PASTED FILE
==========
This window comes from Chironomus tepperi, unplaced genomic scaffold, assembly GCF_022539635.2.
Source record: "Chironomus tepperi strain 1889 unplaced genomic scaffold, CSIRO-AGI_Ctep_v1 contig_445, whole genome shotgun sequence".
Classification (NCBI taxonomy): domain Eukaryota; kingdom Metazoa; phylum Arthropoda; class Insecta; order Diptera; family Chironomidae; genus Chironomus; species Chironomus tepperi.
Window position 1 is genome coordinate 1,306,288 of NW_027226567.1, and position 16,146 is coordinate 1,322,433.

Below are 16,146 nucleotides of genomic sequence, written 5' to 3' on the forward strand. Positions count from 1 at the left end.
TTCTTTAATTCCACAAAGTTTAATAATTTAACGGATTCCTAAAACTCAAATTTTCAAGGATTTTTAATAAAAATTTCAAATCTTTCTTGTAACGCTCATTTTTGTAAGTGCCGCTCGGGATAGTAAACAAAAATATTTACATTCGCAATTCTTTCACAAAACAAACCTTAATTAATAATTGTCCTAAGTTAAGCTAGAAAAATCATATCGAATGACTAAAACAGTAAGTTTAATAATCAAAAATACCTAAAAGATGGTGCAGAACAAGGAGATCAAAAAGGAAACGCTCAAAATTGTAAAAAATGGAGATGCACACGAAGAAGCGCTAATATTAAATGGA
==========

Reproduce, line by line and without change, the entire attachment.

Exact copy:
This window comes from Chironomus tepperi, unplaced genomic scaffold, assembly GCF_022539635.2.
Source record: "Chironomus tepperi strain 1889 unplaced genomic scaffold, CSIRO-AGI_Ctep_v1 contig_445, whole genome shotgun sequence".
Classification (NCBI taxonomy): domain Eukaryota; kingdom Metazoa; phylum Arthropoda; class Insecta; order Diptera; family Chironomidae; genus Chironomus; species Chironomus tepperi.
Window position 1 is genome coordinate 1,306,288 of NW_027226567.1, and position 16,146 is coordinate 1,322,433.

Below are 16,146 nucleotides of genomic sequence, written 5' to 3' on the forward strand. Positions count from 1 at the left end.
TTCTTTAATTCCACAAAGTTTAATAATTTAACGGATTCCTAAAACTCAAATTTTCAAGGATTTTTAATAAAAATTTCAAATCTTTCTTGTAACGCTCATTTTTGTAAGTGCCGCTCGGGATAGTAAACAAAAATATTTACATTCGCAATTCTTTCACAAAACAAACCTTAATTAATAATTGTCCTAAGTTAAGCTAGAAAAATCATATCGAATGACTAAAACAGTAAGTTTAATAATCAAAAATACCTAAAAGATGGTGCAGAACAAGGAGATCAAAAAGGAAACGCTCAAAATTGTAAAAAATGGAGATGCACACGAAGAAGCGCTAATATTAAATGGA